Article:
Blandine Ouikotan, Berry Gersonius, Hans van der Kwast, Abel Afouda, Arthur Mynett
Wednesday 1 july 2015
9:15 - 9:30h at South America (level 0)
Themes: (T) Flood risk management and adaptation, (ST) Flood risk assessment
Parallel session: 8J. Floodrisk - Assessment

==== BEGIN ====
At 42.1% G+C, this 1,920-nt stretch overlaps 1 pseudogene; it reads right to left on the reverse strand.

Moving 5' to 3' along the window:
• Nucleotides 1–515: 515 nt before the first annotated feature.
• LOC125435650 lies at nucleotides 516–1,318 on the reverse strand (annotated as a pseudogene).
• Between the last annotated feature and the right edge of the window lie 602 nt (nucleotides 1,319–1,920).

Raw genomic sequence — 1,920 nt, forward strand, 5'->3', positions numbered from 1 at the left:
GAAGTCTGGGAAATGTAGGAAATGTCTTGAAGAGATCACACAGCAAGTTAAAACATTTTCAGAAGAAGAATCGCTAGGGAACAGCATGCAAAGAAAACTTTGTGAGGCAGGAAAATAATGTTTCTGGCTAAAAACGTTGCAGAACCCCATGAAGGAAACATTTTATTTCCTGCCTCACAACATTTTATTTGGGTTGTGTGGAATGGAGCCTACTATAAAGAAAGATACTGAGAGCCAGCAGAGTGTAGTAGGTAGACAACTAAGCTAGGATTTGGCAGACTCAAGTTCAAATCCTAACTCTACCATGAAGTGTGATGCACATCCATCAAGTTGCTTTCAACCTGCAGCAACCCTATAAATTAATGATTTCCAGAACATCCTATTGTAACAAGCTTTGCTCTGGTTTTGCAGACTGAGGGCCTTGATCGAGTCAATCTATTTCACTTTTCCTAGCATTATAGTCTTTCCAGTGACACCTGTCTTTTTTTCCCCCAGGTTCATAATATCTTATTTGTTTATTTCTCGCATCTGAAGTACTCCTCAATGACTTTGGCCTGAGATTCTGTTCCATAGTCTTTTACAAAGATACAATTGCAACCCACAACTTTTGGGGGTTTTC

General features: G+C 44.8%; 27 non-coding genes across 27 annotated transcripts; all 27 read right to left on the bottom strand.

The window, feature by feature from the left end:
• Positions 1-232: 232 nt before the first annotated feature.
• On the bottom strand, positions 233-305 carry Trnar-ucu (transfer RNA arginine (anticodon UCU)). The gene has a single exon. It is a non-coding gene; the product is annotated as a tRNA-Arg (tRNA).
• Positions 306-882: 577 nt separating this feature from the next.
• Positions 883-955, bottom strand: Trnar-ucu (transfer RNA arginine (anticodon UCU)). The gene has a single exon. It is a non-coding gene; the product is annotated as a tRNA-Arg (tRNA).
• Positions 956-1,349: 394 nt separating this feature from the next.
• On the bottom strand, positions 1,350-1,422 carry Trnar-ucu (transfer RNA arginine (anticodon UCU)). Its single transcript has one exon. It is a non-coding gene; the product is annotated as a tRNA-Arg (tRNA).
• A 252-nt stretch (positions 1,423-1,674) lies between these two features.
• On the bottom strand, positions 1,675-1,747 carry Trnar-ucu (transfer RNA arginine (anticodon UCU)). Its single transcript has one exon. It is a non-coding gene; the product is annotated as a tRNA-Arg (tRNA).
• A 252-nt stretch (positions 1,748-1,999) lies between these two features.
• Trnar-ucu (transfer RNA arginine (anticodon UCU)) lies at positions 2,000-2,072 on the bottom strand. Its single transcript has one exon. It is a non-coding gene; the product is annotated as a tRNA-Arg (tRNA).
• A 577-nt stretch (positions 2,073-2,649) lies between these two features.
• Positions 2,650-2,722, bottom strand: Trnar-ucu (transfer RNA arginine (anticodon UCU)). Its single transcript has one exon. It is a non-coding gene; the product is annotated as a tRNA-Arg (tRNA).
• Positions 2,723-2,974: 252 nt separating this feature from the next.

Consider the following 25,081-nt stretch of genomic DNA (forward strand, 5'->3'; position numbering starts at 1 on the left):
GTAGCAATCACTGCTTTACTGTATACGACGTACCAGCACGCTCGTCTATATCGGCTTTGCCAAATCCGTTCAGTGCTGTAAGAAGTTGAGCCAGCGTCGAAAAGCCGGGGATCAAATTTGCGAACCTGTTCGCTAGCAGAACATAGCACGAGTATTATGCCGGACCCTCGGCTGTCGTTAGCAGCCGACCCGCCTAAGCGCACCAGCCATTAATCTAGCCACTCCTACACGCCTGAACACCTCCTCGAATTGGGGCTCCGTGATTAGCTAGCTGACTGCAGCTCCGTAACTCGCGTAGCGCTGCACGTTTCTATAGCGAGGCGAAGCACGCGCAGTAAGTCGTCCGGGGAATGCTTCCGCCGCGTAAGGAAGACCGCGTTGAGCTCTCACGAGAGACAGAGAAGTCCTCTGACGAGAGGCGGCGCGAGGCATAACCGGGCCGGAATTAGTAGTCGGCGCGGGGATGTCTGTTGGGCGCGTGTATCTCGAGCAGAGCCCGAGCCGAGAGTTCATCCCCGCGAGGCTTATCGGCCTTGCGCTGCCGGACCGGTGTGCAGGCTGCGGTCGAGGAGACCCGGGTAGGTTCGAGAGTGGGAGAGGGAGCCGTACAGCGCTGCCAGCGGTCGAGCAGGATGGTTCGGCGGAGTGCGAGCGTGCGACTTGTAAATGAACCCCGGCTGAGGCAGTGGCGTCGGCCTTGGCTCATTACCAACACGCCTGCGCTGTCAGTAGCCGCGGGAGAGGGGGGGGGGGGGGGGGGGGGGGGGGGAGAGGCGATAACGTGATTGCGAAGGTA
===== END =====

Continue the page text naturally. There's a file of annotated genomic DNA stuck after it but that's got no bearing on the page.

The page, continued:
With a population of about one million, Cotonou is the main urbanized city and the economic capital of Benin (West Africa). Like most of the coastal cities in West Africa, Cotonou has been facing frequent floods since some decades. In 2010, 20000 people were affected, 9325 were displaced and 3108 homeless. The ongoing urban development in flood-prone areas, the parcelling of wetlands zones and the lack of long term planning of prevention measures are increasing the risk of perpetual flooding. Flood damage curves are essential tool for flood risk assessment to support the choice of mitigation and adaptation measures. This paper presents the methodology used for flood-damage curves construction in a context of little historical flood data records. It gives some results by focusing on the direct and tangible damages on residential dwellings, roads and loss during evacuation process. For the flood characteristics, depth and duration are taking into account. Data was mainly collected from households, municipality and the national institute of statistics and economic analyses (INSAE). People living in the flood prone areas were interviewed. The results were stored in a data base. This includes the socio-economic profile of residents, the type of residential dwelling, their characteristics and contents, the economical value of the exposed items, the characteristics of past flood events. The INSAE data base gives aggregated socio economic information about Cotonou. The costs of evacuation and rescue measures and reparation of roads by the municipality were also integrated in the model. Regression analysis was used to establish the flood damage functions for different types of houses and roads. At this stage of our research and for the different obtained flood damage functions, the study reveals the type of damage that is most costly during flood events in Cotonou.